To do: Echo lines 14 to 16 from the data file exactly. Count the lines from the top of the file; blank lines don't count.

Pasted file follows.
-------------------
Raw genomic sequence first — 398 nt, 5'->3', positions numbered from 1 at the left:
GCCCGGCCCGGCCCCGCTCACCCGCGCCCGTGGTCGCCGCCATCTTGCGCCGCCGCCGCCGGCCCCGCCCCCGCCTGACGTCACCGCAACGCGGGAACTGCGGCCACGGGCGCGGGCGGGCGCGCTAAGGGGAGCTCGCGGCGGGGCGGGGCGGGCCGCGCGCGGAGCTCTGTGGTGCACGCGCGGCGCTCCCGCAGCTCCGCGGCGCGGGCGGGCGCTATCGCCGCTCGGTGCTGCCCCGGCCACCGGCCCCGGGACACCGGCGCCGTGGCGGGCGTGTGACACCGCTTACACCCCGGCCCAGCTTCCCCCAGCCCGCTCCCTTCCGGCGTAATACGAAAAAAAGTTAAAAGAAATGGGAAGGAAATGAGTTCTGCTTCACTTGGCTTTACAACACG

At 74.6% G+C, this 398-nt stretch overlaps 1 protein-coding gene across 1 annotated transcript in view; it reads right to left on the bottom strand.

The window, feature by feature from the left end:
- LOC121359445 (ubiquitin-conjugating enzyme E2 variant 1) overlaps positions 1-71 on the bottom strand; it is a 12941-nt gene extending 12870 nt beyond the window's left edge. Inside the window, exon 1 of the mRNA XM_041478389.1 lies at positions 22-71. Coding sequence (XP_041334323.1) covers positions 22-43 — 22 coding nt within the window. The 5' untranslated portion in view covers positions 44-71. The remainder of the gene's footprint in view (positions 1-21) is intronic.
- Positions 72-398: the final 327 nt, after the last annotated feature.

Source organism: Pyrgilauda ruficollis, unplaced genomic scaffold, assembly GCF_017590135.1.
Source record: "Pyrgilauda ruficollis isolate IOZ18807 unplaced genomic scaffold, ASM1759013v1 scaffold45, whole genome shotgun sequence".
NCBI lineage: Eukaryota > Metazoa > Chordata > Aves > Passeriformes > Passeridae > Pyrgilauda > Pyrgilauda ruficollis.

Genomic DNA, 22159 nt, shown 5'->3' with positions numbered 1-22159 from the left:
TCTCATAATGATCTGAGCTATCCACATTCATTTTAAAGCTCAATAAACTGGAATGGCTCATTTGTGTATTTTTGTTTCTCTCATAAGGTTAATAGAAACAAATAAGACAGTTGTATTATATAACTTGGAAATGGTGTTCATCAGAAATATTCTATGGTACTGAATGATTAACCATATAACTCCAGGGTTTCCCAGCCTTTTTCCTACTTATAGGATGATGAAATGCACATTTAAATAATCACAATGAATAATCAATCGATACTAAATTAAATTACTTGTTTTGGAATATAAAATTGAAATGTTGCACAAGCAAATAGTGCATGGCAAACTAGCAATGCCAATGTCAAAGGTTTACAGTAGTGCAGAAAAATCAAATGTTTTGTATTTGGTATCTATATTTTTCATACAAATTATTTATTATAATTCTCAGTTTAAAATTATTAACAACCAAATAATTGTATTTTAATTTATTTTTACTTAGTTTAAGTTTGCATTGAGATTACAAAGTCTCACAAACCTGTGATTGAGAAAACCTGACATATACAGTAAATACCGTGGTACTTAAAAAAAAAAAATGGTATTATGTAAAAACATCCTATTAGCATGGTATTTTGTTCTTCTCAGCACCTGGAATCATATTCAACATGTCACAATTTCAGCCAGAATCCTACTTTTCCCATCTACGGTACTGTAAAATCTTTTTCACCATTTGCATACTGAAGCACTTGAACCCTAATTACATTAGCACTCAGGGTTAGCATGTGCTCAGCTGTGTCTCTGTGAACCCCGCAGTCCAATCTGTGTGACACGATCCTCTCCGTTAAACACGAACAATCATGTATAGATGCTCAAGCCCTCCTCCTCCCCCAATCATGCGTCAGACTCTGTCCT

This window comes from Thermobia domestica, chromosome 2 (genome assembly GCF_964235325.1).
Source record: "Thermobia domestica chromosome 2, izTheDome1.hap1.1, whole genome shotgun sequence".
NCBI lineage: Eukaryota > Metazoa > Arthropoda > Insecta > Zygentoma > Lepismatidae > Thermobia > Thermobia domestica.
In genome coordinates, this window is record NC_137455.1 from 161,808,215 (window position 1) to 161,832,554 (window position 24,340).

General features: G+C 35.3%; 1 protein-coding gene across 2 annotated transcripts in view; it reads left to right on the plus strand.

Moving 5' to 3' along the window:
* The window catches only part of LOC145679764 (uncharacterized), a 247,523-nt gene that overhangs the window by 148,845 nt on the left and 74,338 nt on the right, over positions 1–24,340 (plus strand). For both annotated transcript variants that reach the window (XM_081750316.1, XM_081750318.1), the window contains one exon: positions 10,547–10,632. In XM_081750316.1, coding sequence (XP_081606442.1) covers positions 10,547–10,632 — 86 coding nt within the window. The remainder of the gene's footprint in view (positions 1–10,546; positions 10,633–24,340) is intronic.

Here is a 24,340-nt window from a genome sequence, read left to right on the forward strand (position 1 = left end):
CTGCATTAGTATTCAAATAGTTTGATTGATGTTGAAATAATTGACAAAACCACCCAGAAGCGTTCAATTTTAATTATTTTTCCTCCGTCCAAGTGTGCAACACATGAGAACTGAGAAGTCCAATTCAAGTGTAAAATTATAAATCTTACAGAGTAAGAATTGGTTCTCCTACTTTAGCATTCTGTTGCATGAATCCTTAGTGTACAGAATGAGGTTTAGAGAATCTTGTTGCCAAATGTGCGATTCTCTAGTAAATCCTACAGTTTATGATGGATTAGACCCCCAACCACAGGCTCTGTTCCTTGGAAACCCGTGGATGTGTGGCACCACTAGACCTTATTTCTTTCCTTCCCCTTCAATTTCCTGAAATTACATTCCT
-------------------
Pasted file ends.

NCBI lineage: Eukaryota > Metazoa > Arthropoda > Insecta > Zygentoma > Lepismatidae > Thermobia > Thermobia domestica.
In genome coordinates, this window is record NC_137455.1 from 161,808,215 (window position 1) to 161,832,554 (window position 24,340).

General features: G+C 35.3%; 1 protein-coding gene across 2 annotated transcripts in view; it reads left to right on the plus strand.